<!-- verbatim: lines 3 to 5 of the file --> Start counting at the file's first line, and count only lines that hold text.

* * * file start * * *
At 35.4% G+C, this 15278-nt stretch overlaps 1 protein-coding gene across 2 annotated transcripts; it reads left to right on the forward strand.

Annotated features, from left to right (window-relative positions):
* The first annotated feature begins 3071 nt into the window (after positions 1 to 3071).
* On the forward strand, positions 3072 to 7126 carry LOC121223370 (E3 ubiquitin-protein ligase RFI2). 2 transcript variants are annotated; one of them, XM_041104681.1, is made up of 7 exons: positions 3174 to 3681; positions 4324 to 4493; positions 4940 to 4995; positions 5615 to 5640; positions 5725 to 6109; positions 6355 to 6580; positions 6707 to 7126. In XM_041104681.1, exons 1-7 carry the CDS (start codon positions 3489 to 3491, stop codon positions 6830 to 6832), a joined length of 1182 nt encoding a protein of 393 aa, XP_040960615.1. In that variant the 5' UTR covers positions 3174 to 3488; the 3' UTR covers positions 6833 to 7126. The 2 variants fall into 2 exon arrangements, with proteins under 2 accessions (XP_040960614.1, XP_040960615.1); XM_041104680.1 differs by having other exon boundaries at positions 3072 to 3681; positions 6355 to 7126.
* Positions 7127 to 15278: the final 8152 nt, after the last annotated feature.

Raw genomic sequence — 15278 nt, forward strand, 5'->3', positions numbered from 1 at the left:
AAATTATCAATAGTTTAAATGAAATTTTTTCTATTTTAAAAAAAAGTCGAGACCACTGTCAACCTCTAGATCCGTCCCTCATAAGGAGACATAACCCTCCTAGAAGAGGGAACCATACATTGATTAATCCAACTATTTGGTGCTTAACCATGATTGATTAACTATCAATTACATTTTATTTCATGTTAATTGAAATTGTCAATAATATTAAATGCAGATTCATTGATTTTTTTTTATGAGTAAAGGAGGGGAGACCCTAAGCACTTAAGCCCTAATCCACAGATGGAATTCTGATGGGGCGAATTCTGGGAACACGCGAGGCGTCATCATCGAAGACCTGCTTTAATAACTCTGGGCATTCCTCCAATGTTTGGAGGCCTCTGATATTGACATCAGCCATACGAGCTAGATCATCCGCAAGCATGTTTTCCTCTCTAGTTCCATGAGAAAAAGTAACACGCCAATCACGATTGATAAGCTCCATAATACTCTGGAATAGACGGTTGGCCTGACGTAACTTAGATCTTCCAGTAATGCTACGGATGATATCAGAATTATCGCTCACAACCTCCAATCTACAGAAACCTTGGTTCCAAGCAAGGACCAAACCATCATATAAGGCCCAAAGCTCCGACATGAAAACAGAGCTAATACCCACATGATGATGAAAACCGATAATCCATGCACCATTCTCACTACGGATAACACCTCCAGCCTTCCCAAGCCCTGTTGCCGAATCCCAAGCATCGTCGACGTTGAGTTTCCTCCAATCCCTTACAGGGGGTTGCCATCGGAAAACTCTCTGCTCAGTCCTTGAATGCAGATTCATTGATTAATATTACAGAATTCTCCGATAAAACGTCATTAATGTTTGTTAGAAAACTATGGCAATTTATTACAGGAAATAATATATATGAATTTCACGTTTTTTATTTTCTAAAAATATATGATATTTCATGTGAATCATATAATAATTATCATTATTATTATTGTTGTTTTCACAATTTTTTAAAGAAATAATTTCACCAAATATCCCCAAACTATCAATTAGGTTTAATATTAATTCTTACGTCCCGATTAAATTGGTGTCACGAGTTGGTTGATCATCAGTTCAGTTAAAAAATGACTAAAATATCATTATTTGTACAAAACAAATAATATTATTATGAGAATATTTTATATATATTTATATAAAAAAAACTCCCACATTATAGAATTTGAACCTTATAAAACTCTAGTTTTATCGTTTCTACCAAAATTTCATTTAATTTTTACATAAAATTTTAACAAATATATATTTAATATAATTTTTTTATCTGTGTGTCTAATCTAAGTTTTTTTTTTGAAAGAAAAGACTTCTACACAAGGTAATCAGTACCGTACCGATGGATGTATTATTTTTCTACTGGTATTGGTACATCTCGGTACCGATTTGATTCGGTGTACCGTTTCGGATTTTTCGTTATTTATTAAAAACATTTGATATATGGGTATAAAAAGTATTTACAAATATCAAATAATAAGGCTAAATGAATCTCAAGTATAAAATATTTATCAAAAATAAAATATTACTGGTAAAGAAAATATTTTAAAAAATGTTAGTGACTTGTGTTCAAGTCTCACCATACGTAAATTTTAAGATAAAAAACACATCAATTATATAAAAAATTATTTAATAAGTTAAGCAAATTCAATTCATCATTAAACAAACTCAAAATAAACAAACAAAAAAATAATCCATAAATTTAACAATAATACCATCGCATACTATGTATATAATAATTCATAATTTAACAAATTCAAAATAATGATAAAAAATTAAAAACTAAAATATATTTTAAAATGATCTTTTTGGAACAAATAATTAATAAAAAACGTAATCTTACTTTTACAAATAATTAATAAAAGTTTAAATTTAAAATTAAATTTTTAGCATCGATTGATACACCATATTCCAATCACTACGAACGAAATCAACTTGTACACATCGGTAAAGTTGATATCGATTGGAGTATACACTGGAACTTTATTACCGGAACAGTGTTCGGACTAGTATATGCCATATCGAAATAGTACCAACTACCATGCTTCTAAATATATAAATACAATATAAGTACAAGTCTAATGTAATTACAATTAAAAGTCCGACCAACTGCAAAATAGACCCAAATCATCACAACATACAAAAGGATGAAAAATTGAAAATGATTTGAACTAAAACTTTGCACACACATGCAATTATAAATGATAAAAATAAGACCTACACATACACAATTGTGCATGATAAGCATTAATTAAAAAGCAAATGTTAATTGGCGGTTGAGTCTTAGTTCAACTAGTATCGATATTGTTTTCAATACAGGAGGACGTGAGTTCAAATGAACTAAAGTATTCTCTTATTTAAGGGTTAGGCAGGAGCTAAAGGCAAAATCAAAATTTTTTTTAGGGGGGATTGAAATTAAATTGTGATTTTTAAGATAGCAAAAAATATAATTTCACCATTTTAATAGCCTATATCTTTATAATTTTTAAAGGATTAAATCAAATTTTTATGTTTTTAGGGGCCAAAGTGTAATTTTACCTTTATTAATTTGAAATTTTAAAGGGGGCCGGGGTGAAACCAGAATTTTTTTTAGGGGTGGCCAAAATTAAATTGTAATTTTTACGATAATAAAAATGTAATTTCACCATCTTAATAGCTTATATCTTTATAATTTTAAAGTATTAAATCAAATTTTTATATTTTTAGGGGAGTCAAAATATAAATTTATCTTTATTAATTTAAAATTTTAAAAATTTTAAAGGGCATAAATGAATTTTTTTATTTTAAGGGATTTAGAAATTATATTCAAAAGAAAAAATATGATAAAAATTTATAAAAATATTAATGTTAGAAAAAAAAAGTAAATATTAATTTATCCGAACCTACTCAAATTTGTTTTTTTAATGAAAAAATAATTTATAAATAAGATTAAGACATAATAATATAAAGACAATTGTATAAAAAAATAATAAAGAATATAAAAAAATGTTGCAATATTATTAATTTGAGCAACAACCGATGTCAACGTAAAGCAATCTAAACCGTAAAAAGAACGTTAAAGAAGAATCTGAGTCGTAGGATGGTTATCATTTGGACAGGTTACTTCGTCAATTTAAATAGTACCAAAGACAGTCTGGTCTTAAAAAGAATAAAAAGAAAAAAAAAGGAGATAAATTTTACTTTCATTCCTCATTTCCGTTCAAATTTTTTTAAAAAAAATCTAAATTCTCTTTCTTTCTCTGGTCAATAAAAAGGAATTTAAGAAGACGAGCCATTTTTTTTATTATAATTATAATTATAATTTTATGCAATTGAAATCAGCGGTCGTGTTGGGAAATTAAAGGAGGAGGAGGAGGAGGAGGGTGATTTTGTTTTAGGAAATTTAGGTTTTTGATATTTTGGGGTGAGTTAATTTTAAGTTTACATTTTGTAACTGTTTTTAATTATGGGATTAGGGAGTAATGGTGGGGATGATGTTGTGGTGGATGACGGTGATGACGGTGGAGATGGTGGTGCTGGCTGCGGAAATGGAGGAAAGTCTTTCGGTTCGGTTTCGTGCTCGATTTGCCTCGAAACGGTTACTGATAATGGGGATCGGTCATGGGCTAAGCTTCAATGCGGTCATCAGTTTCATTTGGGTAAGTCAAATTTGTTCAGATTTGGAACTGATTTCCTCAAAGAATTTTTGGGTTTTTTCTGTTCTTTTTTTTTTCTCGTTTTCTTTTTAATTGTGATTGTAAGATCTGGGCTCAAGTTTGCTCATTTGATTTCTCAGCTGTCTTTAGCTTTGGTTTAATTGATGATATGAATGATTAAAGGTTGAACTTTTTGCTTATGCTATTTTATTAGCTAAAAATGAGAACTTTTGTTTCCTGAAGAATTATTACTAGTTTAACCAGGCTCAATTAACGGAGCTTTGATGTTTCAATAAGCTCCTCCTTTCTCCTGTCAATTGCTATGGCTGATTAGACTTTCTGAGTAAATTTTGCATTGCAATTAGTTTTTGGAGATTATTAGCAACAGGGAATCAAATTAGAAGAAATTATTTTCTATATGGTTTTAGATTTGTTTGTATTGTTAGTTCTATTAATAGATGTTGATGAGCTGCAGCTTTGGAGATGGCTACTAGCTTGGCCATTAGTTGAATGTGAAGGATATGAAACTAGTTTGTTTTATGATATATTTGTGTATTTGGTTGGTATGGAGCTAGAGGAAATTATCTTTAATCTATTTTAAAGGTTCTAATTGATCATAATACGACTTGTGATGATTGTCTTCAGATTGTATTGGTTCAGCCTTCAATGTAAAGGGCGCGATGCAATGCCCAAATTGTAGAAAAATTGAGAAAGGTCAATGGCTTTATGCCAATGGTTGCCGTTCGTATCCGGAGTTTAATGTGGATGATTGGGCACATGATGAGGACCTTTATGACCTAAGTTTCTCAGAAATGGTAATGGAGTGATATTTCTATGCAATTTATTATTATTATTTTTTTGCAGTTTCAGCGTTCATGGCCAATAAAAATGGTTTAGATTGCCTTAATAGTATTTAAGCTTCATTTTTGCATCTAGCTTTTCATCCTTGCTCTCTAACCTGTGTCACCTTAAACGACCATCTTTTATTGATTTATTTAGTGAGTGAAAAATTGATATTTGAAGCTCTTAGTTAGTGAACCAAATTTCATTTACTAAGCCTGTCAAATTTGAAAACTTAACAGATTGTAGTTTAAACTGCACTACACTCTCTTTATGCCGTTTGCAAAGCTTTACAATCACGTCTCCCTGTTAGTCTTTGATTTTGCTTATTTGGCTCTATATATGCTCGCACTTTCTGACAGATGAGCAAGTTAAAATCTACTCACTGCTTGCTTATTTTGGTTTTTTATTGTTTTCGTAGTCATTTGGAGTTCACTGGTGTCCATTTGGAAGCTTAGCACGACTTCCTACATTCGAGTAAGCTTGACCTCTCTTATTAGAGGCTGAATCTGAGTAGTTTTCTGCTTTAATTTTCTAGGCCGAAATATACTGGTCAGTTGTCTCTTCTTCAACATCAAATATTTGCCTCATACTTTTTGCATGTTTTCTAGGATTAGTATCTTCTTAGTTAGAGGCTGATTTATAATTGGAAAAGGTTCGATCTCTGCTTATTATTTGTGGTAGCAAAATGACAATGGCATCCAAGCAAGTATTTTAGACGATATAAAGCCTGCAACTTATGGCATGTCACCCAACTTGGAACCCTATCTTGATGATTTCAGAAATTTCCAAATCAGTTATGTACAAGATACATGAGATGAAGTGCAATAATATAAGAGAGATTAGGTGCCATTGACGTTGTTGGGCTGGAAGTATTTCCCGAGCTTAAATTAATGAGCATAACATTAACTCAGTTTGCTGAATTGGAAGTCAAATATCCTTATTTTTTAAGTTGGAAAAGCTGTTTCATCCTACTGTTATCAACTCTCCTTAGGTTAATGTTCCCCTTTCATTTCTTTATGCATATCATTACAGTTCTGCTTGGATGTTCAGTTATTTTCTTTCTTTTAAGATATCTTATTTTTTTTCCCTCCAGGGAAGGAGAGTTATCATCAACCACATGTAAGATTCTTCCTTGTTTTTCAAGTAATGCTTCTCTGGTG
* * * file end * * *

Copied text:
* The first annotated feature begins 3071 nt into the window (after positions 1 to 3071).
* On the forward strand, positions 3072 to 7126 carry LOC121223370 (E3 ubiquitin-protein ligase RFI2). 2 transcript variants are annotated; one of them, XM_041104681.1, is made up of 7 exons: positions 3174 to 3681; positions 4324 to 4493; positions 4940 to 4995; positions 5615 to 5640; positions 5725 to 6109; positions 6355 to 6580; positions 6707 to 7126. In XM_041104681.1, exons 1-7 carry the CDS (start codon positions 3489 to 3491, stop codon positions 6830 to 6832), a joined length of 1182 nt encoding a protein of 393 aa, XP_040960615.1. In that variant the 5' UTR covers positions 3174 to 3488; the 3' UTR covers positions 6833 to 7126. The 2 variants fall into 2 exon arrangements, with proteins under 2 accessions (XP_040960614.1, XP_040960615.1); XM_041104680.1 differs by having other exon boundaries at positions 3072 to 3681; positions 6355 to 7126.
* Positions 7127 to 15278: the final 8152 nt, after the last annotated feature.